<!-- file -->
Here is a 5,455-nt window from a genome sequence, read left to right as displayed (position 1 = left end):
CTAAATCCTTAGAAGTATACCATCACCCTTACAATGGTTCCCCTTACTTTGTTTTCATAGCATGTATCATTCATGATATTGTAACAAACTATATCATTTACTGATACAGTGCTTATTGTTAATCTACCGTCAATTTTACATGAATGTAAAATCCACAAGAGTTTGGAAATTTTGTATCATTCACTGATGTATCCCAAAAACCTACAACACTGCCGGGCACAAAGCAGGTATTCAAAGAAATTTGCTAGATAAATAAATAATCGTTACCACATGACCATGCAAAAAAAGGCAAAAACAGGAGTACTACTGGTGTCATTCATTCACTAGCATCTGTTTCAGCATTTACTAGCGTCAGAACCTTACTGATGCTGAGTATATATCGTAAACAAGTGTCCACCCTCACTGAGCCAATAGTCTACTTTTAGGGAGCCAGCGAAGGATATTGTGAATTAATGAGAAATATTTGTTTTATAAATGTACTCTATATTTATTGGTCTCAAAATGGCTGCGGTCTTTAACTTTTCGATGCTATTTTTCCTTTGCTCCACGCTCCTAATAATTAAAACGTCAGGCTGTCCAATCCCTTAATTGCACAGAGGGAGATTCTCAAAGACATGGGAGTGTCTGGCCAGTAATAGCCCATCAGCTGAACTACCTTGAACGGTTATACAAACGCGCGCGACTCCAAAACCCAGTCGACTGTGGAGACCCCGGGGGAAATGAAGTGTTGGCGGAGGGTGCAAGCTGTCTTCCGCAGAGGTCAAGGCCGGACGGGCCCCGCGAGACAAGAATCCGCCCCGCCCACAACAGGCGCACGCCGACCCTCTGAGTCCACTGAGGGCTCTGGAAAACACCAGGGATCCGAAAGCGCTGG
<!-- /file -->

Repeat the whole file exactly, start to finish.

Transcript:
Here is a 5,455-nt window from a genome sequence, read left to right as displayed (position 1 = left end):
CTAAATCCTTAGAAGTATACCATCACCCTTACAATGGTTCCCCTTACTTTGTTTTCATAGCATGTATCATTCATGATATTGTAACAAACTATATCATTTACTGATACAGTGCTTATTGTTAATCTACCGTCAATTTTACATGAATGTAAAATCCACAAGAGTTTGGAAATTTTGTATCATTCACTGATGTATCCCAAAAACCTACAACACTGCCGGGCACAAAGCAGGTATTCAAAGAAATTTGCTAGATAAATAAATAATCGTTACCACATGACCATGCAAAAAAAGGCAAAAACAGGAGTACTACTGGTGTCATTCATTCACTAGCATCTGTTTCAGCATTTACTAGCGTCAGAACCTTACTGATGCTGAGTATATATCGTAAACAAGTGTCCACCCTCACTGAGCCAATAGTCTACTTTTAGGGAGCCAGCGAAGGATATTGTGAATTAATGAGAAATATTTGTTTTATAAATGTACTCTATATTTATTGGTCTCAAAATGGCTGCGGTCTTTAACTTTTCGATGCTATTTTTCCTTTGCTCCACGCTCCTAATAATTAAAACGTCAGGCTGTCCAATCCCTTAATTGCACAGAGGGAGATTCTCAAAGACATGGGAGTGTCTGGCCAGTAATAGCCCATCAGCTGAACTACCTTGAACGGTTATACAAACGCGCGCGACTCCAAAACCCAGTCGACTGTGGAGACCCCGGGGGAAATGAAGTGTTGGCGGAGGGTGCAAGCTGTCTTCCGCAGAGGTCAAGGCCGGACGGGCCCCGCGAGACAAGAATCCGCCCCGCCCACAACAGGCGCACGCCGACCCTCTGAGTCCACTGAGGGCTCTGGAAAACACCAGGGATCCGAAAGCGCTGG